c c eNd = f Sm / Nd QT c

18.6

where TC is the average age of the crust. If the Earth consists of only three reservoirs for Nd, namely the continental crust, depleted mantle, and primitive mantle, and if the depleted mantle and crust evolved from a reservoir initially identical to ‘primitive mantle’ then the mass balance equations † 18.1, 18.3, and 18.4 must hold for crust and depleted mantle alone. In this case, equations 18.1, 18.4 and 18.6 can be combined to derived a relationship between the mass of the crust and the mass of t h e depleted mantle:
c c c M dm Ê CNd ˆ Ê CNd ˆ f Sm / Nd QT c = Á o - 1˜ - Á o ˜ dm M c Ë CNd ¯ Ë CNd ¯ eNd

18.7

Thus the mass ratio of depleted mantle to crust can be calculated if we know the Sm/Nd ratio of t h e crust, the eNd of the depleted mantle, and the concentration of Nd in the crust and in primitive mantle. Figure 18.2 shows a plot that shows the solutions of 18.7 as a function of TC for various values of m e d obtained by† DePaolo (1980). Most estimates of the average age of the crust are between 2 and 2.5 m Ga, and ed is about +10. Possible solutions for the ratio of depleted mantle to whole mantle are in the range of 0.3 to 0.5. A number of such mass balance calculations that included other isotopic systems as well were published between 1979 and 1980, all of which obtained rather similar results. Interestingly, the fraction of the mantle above the 650 km seismic discontinuity is roughly 0.33. The mass balance calculations suggested the seismic discontinuity was the chemical boundary between upper and lower mantle.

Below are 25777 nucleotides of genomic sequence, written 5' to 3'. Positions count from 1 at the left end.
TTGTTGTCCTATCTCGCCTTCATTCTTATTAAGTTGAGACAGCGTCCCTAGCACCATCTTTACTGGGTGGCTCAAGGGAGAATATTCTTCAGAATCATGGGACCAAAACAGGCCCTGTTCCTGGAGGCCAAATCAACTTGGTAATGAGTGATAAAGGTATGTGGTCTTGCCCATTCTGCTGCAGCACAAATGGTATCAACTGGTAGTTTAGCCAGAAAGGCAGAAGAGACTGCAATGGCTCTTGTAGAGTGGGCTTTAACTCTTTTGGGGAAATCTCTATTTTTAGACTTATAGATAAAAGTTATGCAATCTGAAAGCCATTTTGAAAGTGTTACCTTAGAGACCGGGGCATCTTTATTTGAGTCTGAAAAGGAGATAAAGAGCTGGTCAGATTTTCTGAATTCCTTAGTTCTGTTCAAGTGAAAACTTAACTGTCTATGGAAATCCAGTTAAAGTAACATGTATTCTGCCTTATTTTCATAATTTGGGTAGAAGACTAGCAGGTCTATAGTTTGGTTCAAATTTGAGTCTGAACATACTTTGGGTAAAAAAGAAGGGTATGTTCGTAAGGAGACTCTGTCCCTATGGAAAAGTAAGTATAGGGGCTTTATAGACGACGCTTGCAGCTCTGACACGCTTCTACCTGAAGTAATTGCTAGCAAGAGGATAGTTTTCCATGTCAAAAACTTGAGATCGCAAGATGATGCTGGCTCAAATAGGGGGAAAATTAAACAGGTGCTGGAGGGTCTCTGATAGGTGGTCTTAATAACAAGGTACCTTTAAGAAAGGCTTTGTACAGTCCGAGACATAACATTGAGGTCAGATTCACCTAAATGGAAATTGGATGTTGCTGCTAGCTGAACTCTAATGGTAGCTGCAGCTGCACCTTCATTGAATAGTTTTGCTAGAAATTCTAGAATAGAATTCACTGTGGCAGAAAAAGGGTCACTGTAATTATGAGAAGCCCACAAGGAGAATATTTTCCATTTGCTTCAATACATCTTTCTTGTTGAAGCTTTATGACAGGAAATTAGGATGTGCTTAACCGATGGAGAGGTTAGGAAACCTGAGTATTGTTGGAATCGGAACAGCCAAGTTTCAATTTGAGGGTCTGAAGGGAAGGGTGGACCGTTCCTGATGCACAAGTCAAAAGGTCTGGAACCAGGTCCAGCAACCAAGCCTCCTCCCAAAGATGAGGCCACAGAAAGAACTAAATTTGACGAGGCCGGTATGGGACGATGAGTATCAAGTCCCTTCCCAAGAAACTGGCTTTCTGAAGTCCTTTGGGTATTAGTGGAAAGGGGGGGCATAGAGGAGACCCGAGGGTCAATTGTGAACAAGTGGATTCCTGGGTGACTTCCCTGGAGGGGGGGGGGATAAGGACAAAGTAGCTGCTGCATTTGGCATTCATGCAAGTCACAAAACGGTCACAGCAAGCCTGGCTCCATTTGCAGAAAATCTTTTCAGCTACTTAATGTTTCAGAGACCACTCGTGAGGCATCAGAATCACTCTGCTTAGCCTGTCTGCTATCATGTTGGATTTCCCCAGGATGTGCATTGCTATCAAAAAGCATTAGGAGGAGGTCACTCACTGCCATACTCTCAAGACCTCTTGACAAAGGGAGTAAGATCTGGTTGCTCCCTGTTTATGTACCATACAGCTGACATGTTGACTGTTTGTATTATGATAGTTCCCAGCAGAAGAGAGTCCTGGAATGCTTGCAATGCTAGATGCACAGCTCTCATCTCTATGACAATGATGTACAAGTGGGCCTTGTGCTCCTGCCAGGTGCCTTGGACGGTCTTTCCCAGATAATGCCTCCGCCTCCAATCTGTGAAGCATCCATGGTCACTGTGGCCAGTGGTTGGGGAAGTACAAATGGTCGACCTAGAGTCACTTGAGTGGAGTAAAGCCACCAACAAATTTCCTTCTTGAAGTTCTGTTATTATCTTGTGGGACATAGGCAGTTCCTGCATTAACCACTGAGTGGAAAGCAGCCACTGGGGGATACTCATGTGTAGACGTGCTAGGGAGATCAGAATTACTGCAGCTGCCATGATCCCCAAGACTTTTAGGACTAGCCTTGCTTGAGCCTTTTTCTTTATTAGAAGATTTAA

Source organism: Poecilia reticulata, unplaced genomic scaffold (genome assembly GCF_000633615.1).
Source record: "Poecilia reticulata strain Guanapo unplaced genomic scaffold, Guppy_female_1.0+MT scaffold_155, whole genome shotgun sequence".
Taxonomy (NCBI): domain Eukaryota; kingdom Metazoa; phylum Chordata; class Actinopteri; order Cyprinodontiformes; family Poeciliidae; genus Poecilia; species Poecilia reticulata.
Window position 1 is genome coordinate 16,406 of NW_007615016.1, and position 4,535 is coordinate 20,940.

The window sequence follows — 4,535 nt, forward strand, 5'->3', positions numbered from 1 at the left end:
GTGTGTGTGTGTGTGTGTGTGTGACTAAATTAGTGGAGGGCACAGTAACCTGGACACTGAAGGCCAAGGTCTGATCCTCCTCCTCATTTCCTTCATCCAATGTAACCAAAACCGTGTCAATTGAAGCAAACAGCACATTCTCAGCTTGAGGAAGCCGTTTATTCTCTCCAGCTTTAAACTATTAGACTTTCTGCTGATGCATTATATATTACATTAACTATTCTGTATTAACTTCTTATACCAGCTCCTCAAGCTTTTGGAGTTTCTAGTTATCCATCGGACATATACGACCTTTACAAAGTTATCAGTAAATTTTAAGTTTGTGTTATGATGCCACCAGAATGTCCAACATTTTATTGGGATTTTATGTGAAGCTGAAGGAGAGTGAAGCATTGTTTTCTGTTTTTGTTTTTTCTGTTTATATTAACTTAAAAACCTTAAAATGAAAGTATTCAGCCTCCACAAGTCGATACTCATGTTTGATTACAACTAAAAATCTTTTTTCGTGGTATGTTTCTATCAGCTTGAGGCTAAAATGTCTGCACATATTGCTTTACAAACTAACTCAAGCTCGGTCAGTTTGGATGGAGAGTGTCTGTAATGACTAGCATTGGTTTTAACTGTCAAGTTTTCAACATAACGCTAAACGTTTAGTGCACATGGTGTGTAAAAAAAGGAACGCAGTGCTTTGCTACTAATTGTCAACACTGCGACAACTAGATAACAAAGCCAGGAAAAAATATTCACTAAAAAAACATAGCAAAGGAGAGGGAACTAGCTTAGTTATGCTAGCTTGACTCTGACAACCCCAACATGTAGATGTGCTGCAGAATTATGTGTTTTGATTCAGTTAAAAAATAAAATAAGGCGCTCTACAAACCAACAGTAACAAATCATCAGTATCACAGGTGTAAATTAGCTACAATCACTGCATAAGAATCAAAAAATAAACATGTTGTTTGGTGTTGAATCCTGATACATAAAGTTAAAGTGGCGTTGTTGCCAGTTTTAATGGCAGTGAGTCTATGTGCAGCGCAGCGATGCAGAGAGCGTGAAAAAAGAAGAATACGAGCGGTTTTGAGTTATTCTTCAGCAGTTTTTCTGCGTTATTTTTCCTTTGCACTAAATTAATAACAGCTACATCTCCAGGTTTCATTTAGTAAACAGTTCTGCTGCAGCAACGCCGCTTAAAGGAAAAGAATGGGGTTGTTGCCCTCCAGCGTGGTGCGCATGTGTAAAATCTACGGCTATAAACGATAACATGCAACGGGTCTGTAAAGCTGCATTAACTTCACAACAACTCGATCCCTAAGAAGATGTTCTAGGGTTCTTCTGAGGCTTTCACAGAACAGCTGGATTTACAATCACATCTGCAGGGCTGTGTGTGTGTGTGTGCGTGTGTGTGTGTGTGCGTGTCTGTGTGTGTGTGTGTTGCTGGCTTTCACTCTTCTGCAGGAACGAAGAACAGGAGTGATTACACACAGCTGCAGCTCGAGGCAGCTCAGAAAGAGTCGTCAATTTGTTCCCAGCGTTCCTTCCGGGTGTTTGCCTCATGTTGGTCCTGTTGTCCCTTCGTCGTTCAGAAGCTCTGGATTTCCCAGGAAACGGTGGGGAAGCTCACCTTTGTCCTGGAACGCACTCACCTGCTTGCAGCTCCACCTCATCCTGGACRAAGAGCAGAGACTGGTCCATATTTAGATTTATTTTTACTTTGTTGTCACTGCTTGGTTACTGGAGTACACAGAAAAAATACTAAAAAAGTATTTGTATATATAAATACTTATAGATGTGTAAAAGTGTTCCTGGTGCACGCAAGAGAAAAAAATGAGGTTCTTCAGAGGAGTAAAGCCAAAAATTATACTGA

*

A note on notation: The growth equation for 1 4 3Nd/1 4 4Nd is:
143
147

Nd/144Nd = 143Nd/144Nd0 +

147

Sm/144Nd(elt – 1)

Since the half-live of

Sm is long compared to the age of the Earth, we may use the approximation:

elt ≈ l t + 1
and hence: Nd/ Nd = 1 4 3Nd/1 4 4Ndi + 1 4 7Sm/1 4 4Nd lt The equation may be tra